! you put the port in Vlan 1

if you issue again

switchport access vlan 100

 

the Vlan 100 should be created again and active. (I didn't test this you could try and report results)

 

So we can say that IOS is more user friendly when creating a new Vlan then when removing one.

 

Hope to help

Giuseppe

 

 

 

Beginner

Re: Deleting VLAN

Hello @Giuseppe Larosa 

 

Thanks for the reply

 

you said ports are "suspended" if VLAN is deleted.

but I could see the status and line protocol is UP

only the LED became orange, I couldn't understand the meaning of this result.

 

Thanks 

Siva

Hall of Fame Expert

Re: Deleting VLAN

Hello Sivam,

the port can be up at OSI layer 1 and OSI layer 2, but it is isolated from the network if you connect a PC to it you cannot reach anything.

Even if you connect two PCs to two ports in access mode in the deleted Vlan (with LED orange) they should not be able to talk to each other.

The orange LED tells you the port is not operational and you need to take a corrective action to fix it: either you put the port in an existing Vlan or you create again the deleted Vlan.

 

Edit:

let see it in another way:

either the Cisco IOS should not allow to delete a Vlan until there is an access port using it, or it if allows it it has to manage those access ports in some way. Because you have deleted the vlan the associated access ports are put in a non operational state to give you time to make your changes.

 

Hope to help

Giuseppe

Highlighted
Beginner

Re: Deleting VLAN

Hello 

@Giuseppe Larosa  your answer makes sense!

 

But can you answer the below question?

I'm thinking none of the answers are correct, answer B seems somewhat relevant but they mentioned "port go down" 

I'm struggling here.

 

Interfaces are assigned to a VLAN, and then the VLAN is deleted. Which state are these interfaces in after the VLAN is deleted?
A. They remain up, but they are reassigned to the default VLAN.
B. They go down until they are reassigned to a VLAN.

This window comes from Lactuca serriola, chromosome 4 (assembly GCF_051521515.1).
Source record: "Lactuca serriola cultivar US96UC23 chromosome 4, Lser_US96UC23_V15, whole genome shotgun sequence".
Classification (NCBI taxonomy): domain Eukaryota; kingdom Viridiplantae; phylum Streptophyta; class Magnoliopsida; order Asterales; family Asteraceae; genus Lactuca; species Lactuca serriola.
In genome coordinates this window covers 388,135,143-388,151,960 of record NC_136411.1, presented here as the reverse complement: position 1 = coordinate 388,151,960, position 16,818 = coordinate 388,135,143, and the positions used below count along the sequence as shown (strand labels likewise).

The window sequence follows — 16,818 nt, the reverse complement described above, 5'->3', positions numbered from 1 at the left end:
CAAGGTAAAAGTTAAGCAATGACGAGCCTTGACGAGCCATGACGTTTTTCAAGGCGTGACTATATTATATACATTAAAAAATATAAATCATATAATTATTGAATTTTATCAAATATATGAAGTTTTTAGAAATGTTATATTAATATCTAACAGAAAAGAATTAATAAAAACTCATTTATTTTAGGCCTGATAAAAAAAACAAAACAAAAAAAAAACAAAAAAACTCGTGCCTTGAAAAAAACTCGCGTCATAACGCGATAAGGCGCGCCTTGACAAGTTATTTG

C. They go down, but they are reassigned to the default VLAN.
D. They remain up, but they are reassigned to the native VLAN.

 

Thanks 

Siva

Hall of Fame Expert

Re: Deleting VLAN

Hello Sivam,

unfortunately some exam questions are not accurate either in the question either  in the proposed answers

 

A. They remain up, but they are reassigned to the default VLAN.
B. They go down until they are reassigned to a VLAN.
C. They go down, but they are reassigned to the default VLAN.
D. They remain up, but they are reassigned to the native VLAN.

 

A is false because ports are not reassigned to default Vlan 1 as you have seen in lab tests.

D is false because the concept of native Vlan is specific of trunk ports and trunk port simply stops to send and receive frames of the deleted vlan. In addition to this the native Vlan can be different on each trunk link (the default native vlan is again vlan 1). The question says ports are assigned to a Vlan making to think the ports are all access ports not using native vlan concept.

 

C is false like A because ports are not re-assigned to default VLAN.

B is not totally correct because ports are not falling down at OSI layer1, but they are not operational until you assign them to an existing VLAN.

 

I would choice B between the avaliable options as it is the least wrong answer.

 

Edit:

the key concept here is the access ports associated to the deleted VLAN are not operational and requires configuration changes to be used again. From this point of view answer B is acceptable.

 

Hope to help

Giuseppe

 

Beginner

Re: Deleting VLAN

Thank you @Giuseppe Larosa